- 2 cups of basmati rice
- 2 pinches of sea salt
- 1.5 cup of carrots cut into thick strips
- 1/4 cup freshly peeled orange peel cut crosswise, from one organic orange
- 1 tablespoon of honey
- 1 tablespoon of orange blossom water
- 1/2 cup toasted almond slivers
- 1/2 cup toasted coarsely chopped pistachio
- 1 tablespoon of salted butter
- 2 cups of minced shallots, from 2 extra large shallots
- sea salt
- 1 tablespoon of crushed rose petals
- 1/4 rounded teaspoon ground cinnamon
- 1/4 rounded teaspoon ground allspice
- 1/4 rounded teaspoon ground cumin
- large pinch of ground cardamom
- large pinch of ground coriander
- 1/3 cup of chopped, loosely packed dried figs (that have been soaked in hot water for 5 minutes, then drained)
- 1/3 cup of chopped, loosely packed dried apricots (that have been soaked in hot water for 5 minutes, then drained)
- 1/4 cup goji berries
- 1/4 cup tart cherries
- 5 tablespoons of salted butter
- 1 tablespoon orange blossom water
- Bring 3 quarts of water and 2 large pinches of salt to boil in a large pot. While water is heating, rinse rice several times in cool water until it runs clear. Drain. When water comes to a boil, add rice and cook for 7 minutes. Rinse rice with cold water and drain. Spread rice onto a baking sheet and set aside.
- Add carrots and orange peel to a small sauce pan with 1 cup of water, 1 tablespoon honey, and 1 tablespoon of orange blossom water. Bring to a boil and let simmer for 15-20 minutes or so until the liquid reduces down to about a 1/4 cup. This can be cooking while you are prepping and cooking other ingredients. Drain carrot orange mixture and reserve syrup.
- In a heavy dry pot (enameled cast iron is perfect), toast the almonds and then the crushed pistachios. After the pot becomes very hot, it should only take 1-2 minutes. Stir frequently and watch carefully to avoid burning. Remove and set aside.
- Heat 1 tablespoon of butter over medium high heat and add shallots with a few large pinches of sea salt. Let cook until shallots get colored, about 10-15 minutes. Add all spices (rose petals, cinnamon, allspice, cumin,cardamom, and coriander) and lower heat to medium low. Stir until very fragrant, about 1-2 minutes. Then add all dried fruit and sauté for another 2-3 minutes. Remove from pan and set aside.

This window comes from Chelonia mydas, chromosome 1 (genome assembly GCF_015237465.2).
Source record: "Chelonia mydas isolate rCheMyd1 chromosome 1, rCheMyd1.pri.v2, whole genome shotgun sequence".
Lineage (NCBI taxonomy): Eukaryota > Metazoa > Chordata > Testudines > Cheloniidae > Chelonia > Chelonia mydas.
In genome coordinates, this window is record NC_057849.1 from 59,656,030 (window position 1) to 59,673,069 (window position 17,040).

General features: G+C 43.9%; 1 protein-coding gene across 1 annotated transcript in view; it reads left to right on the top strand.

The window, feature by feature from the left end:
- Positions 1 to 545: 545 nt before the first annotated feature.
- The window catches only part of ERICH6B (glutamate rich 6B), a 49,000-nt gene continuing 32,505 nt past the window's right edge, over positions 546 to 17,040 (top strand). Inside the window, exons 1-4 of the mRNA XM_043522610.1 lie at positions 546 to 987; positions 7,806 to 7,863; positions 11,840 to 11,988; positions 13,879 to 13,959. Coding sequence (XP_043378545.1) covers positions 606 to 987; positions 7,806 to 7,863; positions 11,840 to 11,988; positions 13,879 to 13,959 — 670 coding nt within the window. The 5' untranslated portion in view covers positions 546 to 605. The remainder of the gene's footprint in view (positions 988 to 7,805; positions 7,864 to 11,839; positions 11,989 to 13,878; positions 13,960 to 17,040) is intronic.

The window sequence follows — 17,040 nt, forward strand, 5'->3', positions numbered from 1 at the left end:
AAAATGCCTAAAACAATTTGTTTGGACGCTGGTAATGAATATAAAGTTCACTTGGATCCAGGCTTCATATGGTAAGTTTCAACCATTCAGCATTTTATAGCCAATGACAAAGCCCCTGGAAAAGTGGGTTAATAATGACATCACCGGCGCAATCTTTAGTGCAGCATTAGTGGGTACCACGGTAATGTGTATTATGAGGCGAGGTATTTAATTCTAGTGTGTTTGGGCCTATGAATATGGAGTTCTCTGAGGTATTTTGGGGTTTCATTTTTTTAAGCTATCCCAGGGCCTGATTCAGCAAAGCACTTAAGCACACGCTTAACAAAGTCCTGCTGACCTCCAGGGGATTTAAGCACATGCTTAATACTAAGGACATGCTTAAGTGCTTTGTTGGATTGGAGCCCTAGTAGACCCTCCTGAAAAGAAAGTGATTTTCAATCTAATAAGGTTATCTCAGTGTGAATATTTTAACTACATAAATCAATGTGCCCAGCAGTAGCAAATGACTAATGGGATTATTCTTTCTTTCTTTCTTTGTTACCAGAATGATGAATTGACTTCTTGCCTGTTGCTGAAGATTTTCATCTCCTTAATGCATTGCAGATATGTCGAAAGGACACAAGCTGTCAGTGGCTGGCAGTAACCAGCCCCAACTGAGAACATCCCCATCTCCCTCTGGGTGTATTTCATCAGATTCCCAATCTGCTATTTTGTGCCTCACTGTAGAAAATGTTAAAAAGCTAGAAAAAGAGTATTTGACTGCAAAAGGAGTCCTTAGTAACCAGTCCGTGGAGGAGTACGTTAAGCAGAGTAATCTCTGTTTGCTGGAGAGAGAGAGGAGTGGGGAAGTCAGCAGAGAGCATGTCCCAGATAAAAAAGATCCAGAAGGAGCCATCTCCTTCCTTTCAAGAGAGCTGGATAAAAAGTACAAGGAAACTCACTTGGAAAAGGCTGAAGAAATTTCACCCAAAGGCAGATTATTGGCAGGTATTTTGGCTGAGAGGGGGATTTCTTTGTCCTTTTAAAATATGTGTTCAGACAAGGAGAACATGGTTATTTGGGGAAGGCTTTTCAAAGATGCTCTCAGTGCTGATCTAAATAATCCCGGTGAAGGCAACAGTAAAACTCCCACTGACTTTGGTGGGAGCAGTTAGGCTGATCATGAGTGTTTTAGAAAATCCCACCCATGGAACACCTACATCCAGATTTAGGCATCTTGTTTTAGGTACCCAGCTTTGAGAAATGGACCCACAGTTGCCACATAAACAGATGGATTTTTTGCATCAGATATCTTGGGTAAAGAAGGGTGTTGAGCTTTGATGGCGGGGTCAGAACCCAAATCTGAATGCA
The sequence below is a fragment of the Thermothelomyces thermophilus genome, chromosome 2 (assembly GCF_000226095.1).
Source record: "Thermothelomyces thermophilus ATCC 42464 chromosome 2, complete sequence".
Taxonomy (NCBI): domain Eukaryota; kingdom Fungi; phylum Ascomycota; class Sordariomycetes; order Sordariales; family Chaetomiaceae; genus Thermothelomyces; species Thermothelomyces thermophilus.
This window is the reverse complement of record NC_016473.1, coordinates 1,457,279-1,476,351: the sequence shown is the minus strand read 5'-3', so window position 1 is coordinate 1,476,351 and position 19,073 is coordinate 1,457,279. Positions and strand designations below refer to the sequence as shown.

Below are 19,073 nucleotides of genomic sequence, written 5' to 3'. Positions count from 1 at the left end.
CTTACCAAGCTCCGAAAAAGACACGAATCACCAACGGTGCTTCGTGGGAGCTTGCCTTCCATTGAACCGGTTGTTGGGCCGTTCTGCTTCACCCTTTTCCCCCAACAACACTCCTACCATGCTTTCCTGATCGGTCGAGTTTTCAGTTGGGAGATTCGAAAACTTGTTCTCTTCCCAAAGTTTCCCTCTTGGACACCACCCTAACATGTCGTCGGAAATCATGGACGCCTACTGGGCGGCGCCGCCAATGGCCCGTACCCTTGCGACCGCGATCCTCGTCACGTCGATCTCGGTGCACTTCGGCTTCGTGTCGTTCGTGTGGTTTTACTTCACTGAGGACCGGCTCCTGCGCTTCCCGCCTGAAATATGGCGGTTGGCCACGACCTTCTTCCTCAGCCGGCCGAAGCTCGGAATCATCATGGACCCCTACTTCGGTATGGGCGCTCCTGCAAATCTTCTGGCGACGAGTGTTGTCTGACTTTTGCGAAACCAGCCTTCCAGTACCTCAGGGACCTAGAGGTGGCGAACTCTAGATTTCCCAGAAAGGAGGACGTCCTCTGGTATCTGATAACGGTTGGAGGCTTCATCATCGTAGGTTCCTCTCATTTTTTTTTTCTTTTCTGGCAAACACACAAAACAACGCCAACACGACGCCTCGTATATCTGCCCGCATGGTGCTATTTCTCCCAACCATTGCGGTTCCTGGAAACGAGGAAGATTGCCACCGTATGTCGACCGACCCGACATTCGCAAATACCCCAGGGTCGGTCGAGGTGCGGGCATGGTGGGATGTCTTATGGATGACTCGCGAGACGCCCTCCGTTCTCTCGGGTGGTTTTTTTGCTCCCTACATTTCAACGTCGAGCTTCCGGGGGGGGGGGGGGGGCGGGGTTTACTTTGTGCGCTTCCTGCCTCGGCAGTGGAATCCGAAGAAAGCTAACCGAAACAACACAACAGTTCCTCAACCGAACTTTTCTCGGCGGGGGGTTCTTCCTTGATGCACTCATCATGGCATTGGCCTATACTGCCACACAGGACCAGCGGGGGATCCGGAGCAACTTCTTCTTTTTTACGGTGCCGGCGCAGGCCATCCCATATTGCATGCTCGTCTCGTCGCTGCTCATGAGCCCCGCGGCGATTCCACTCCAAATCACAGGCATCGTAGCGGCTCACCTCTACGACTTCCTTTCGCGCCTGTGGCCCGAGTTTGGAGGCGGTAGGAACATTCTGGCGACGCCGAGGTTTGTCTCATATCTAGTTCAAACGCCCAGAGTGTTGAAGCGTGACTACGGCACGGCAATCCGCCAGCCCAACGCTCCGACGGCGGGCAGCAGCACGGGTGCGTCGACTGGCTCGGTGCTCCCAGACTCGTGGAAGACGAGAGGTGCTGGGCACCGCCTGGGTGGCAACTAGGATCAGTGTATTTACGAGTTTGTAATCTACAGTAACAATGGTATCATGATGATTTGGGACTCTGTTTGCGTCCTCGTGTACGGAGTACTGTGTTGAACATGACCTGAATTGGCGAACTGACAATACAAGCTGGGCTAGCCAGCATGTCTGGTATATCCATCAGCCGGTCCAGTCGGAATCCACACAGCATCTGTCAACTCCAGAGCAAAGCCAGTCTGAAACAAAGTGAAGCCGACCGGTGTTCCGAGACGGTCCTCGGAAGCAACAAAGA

- Melt the 5 tablespoons of butter in heavy bottom wide pot that has a lid. Enameled cast iron is perfect. Melt over high heat. Add half of the parboiled rice. Press down firmly into melted butter with the back of a spatula. Poke holes all over the rice with the end of your spatula so steam can escape. Then don't touch it and let it continue to cook on high for 7 minutes. Resist the urge to stir it. Don't cover it.
- After time is up, smooth over layer of rice to close up the steam holes and lower heat to the lowest setting. Drizzle a few tablespoons of saffron water over the rice. Then add half of the shallot fruit mixture. Add half of the carrot and orange peel mixture over that, and drizzle half of the remaining saffron water over it. Then sprinkle 1/3 of the toasted nuts over that.
- Next goes the remaining rice, but we don't want it evenly spread, just sort of piled on top. Think pyramid, but not so high that you can't close the lid. Drizzle remainder of saffron water over the rice, as well as 1 tablespoon of orange blossom water. Then layer on remainder shallot/fruit mixture and orange/carrot mixture. Pour over reserved syrup from orange/carrot mixture and sprinkle another third of the toasted nuts.
- Cover and wrap a tea towel around the lid to keep the steam in. Be sure to keep ends of towel tucked up and away from the flame. Cook on low for 30 minutes. Do not disturb. After 30 minutes, turn off heat and allow to sit for an additional 10 minutes undisturbed.
- To serve, spoon rice onto a large serving platter and sprinkle with remaining toasted nuts.